Somewhere around 70% of projects fail to achieve the benefits they set out to. That’s a huge amount of precious organisational resource that’s being wasted or under-utilised on projects that simply don’t deliver. How can you help to ensure your programme of change delivers what it sets out to? There are so many factors at play when we enter a period of change but there are some fundamental steps you can take that will put your programme on a surer footing.
Why the hell are we doing this? You must be able to answer this question. What is going to be better once your change has been implemented? Why is it worth the pain (because let’s face it there will be pain here, changing anything in organisations will always have an impact)? Why should I get behind it? Why is it worth the inevitable disruption? If you are struggling to answer these questions you really need to ask yourself whether this is the right change to make right now. If the answers are clear to you, you need to start evangelising about it to everyone and anyone with as much passion as you can muster. Your senior team needs to be behind you and visibly, vocally supporting this change. Spend time on building this case for change and make sure it features in all communication relating to the project. You have to genuinely believe this is the right move for your organisation. If you can enthuse with integrity you will start to build followers.
How the hell are we going to do this? So you know why you are doing it and you’ve got people behind you, the next step is demonstrating that you know how this is going to happen. Any change needs a clear roadmap. You don’t need to share your multi-page MS Project plan detailing every task that’s needed to get you there. In fact, definitely don’t share this! But you do need a clear, well thought-through visual that speaks to your audience in their language, shows the high-level steps needed to deliver and the timescales it will be delivered within. It doesn’t matter what project methodology you choose to adopt to get you there. Whether you are Agile or Waterfall, some combination of the two, or something else altogether, a demonstration that you have a view of how you will get from A to B is essential to give people faith in the programme, hold people to account, and demonstrate progress along the way.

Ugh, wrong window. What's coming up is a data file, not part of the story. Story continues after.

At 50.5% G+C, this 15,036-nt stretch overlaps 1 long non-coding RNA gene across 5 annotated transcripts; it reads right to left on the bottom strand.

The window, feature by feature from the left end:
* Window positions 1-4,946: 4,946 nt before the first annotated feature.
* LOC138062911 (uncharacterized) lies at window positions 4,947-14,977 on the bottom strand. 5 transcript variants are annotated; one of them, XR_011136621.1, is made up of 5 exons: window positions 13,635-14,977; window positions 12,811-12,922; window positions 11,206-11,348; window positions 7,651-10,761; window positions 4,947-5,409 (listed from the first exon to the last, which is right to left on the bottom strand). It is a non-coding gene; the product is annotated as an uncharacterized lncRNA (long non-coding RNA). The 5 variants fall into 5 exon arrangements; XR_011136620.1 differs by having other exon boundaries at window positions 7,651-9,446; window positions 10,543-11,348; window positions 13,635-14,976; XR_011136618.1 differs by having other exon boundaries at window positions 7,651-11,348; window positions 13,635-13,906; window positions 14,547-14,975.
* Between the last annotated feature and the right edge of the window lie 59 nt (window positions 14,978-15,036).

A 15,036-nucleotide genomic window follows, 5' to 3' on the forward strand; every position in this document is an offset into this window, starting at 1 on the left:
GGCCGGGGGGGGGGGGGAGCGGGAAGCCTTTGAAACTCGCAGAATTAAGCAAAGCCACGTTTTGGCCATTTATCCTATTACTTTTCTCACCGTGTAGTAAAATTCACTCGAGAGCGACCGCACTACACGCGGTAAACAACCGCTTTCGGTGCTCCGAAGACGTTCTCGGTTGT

What the hell has it got to do with me? For your change to stick it needs to be clear to everyone impacted how their world will be different when the change is embedded. What will they do differently? Why and how will this be better? How will you know they are doing it? For this to work you have to engage all line managers in the roll-out and adoption of your changes. You need to decide how you are going to reward or recognise those that are doing it well and how you are managing the resistance that will inevitably come your way. This is the hardest part of your change implementation. It involves a wider group of people, possibly your whole organisation, and it is the bit that is so often glossed over or missed completely. You can tick off the why and the how but until it is being lived by people going about their day to day work your programme is not complete and you can’t start demonstrating the benefits.
Building a programme plan that takes you way beyond project completion and into the business as usual of day to day life once the changes have taken hold will allow you to successfully transition from project mode to BAU. Who will take responsibility for what once the programme team has moved on? Who will hold others to account? Building this capability and mindset into wider teams from the outset will help your project to be in the 30%.
Caroline Doran is a project consultant working with organisations at times of change and transition. She takes a people-centred approach to change and project management and is committed to developing change capability within organisations.